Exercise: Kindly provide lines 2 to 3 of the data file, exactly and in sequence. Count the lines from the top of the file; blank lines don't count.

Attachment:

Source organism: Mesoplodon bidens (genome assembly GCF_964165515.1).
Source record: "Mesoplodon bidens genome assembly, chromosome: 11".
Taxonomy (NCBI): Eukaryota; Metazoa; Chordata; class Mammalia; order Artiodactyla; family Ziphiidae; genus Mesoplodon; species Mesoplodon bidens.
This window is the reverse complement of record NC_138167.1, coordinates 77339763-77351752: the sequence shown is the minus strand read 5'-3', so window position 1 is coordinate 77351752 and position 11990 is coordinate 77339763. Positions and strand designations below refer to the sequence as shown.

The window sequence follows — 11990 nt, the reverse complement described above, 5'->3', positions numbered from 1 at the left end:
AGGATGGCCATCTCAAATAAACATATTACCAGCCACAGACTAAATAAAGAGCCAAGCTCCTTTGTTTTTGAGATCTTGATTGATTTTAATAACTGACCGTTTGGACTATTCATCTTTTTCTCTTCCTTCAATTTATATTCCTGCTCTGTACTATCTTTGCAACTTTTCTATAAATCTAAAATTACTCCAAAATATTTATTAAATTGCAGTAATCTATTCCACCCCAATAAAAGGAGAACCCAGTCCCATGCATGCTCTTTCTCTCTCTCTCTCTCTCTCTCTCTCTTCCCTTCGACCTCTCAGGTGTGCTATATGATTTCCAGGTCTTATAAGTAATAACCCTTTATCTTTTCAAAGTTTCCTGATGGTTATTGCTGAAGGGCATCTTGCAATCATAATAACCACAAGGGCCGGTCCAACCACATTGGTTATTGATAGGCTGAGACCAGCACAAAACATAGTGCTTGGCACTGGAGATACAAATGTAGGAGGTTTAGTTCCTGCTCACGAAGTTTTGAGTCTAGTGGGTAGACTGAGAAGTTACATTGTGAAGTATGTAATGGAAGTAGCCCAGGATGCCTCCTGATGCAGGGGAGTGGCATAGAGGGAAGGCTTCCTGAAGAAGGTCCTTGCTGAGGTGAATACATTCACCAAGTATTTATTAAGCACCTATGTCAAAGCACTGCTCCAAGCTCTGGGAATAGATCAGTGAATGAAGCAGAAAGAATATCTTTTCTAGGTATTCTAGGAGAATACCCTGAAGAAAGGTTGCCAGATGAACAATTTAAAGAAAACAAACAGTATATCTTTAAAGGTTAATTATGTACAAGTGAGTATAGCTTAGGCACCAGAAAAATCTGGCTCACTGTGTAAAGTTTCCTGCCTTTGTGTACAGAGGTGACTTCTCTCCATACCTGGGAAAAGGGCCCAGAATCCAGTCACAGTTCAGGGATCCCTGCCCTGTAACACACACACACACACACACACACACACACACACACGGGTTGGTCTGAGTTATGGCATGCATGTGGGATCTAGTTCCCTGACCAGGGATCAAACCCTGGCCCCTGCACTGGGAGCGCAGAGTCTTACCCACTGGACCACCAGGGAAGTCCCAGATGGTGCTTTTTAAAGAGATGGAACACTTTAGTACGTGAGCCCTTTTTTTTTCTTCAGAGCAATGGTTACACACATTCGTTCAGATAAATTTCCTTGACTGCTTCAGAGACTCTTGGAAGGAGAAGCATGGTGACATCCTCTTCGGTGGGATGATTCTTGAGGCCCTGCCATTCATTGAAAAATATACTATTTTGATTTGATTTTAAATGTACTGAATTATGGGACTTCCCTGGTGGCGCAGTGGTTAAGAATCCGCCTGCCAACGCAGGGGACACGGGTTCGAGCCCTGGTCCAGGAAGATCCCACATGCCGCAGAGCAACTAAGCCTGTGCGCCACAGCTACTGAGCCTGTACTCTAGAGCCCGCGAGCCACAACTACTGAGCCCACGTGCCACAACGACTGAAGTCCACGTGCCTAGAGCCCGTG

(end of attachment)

Source record: "Mesoplodon bidens genome assembly, chromosome: 11".
Taxonomy (NCBI): Eukaryota; Metazoa; Chordata; class Mammalia; order Artiodactyla; family Ziphiidae; genus Mesoplodon; species Mesoplodon bidens.